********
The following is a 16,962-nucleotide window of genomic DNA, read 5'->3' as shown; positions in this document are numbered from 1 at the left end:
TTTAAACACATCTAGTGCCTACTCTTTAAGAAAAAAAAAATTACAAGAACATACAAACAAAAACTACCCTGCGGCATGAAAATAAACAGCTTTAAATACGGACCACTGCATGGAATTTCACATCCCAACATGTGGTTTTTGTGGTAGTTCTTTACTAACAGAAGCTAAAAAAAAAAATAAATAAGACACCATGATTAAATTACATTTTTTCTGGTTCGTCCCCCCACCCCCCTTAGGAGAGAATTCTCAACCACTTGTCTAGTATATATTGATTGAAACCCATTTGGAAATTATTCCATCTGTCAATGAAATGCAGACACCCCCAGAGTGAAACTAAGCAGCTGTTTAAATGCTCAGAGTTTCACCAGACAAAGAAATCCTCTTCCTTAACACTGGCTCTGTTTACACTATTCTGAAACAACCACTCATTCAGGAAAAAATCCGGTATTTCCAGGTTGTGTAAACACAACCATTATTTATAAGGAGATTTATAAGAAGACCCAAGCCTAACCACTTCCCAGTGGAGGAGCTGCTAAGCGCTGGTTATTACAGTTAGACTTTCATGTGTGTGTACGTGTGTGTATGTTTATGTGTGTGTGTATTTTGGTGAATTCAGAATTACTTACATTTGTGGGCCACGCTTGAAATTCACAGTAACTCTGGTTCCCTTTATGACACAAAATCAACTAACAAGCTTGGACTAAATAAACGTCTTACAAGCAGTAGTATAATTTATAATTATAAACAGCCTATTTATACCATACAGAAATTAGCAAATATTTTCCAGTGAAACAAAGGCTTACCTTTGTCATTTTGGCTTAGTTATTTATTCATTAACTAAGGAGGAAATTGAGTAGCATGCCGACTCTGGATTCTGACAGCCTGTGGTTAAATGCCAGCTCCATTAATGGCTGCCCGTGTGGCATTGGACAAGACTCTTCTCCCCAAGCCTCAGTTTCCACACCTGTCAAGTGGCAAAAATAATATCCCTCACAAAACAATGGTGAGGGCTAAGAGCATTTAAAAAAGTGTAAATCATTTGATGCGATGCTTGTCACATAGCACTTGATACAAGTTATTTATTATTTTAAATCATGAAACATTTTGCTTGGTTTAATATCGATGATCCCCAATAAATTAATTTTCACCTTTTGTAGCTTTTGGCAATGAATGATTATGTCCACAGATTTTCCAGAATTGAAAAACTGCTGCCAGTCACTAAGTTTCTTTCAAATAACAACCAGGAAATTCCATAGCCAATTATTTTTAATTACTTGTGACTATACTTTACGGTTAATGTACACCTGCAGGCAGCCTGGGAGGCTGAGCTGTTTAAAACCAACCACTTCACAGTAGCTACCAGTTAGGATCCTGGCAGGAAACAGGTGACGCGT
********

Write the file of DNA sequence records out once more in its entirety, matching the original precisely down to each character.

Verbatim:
The following is a 16,962-nucleotide window of genomic DNA, read 5'->3' as shown; positions in this document are numbered from 1 at the left end:
TTTAAACACATCTAGTGCCTACTCTTTAAGAAAAAAAAAATTACAAGAACATACAAACAAAAACTACCCTGCGGCATGAAAATAAACAGCTTTAAATACGGACCACTGCATGGAATTTCACATCCCAACATGTGGTTTTTGTGGTAGTTCTTTACTAACAGAAGCTAAAAAAAAAAATAAATAAGACACCATGATTAAATTACATTTTTTCTGGTTCGTCCCCCCACCCCCCTTAGGAGAGAATTCTCAACCACTTGTCTAGTATATATTGATTGAAACCCATTTGGAAATTATTCCATCTGTCAATGAAATGCAGACACCCCCAGAGTGAAACTAAGCAGCTGTTTAAATGCTCAGAGTTTCACCAGACAAAGAAATCCTCTTCCTTAACACTGGCTCTGTTTACACTATTCTGAAACAACCACTCATTCAGGAAAAAATCCGGTATTTCCAGGTTGTGTAAACACAACCATTATTTATAAGGAGATTTATAAGAAGACCCAAGCCTAACCACTTCCCAGTGGAGGAGCTGCTAAGCGCTGGTTATTACAGTTAGACTTTCATGTGTGTGTACGTGTGTGTATGTTTATGTGTGTGTGTATTTTGGTGAATTCAGAATTACTTACATTTGTGGGCCACGCTTGAAATTCACAGTAACTCTGGTTCCCTTTATGACACAAAATCAACTAACAAGCTTGGACTAAATAAACGTCTTACAAGCAGTAGTATAATTTATAATTATAAACAGCCTATTTATACCATACAGAAATTAGCAAATATTTTCCAGTGAAACAAAGGCTTACCTTTGTCATTTTGGCTTAGTTATTTATTCATTAACTAAGGAGGAAATTGAGTAGCATGCCGACTCTGGATTCTGACAGCCTGTGGTTAAATGCCAGCTCCATTAATGGCTGCCCGTGTGGCATTGGACAAGACTCTTCTCCCCAAGCCTCAGTTTCCACACCTGTCAAGTGGCAAAAATAATATCCCTCACAAAACAATGGTGAGGGCTAAGAGCATTTAAAAAAGTGTAAATCATTTGATGCGATGCTTGTCACATAGCACTTGATACAAGTTATTTATTATTTTAAATCATGAAACATTTTGCTTGGTTTAATATCGATGATCCCCAATAAATTAATTTTCACCTTTTGTAGCTTTTGGCAATGAATGATTATGTCCACAGATTTTCCAGAATTGAAAAACTGCTGCCAGTCACTAAGTTTCTTTCAAATAACAACCAGGAAATTCCATAGCCAATTATTTTTAATTACTTGTGACTATACTTTACGGTTAATGTACACCTGCAGGCAGCCTGGGAGGCTGAGCTGTTTAAAACCAACCACTTCACAGTAGCTACCAGTTAGGATCCTGGCAGGAAACAGGTGACGCGT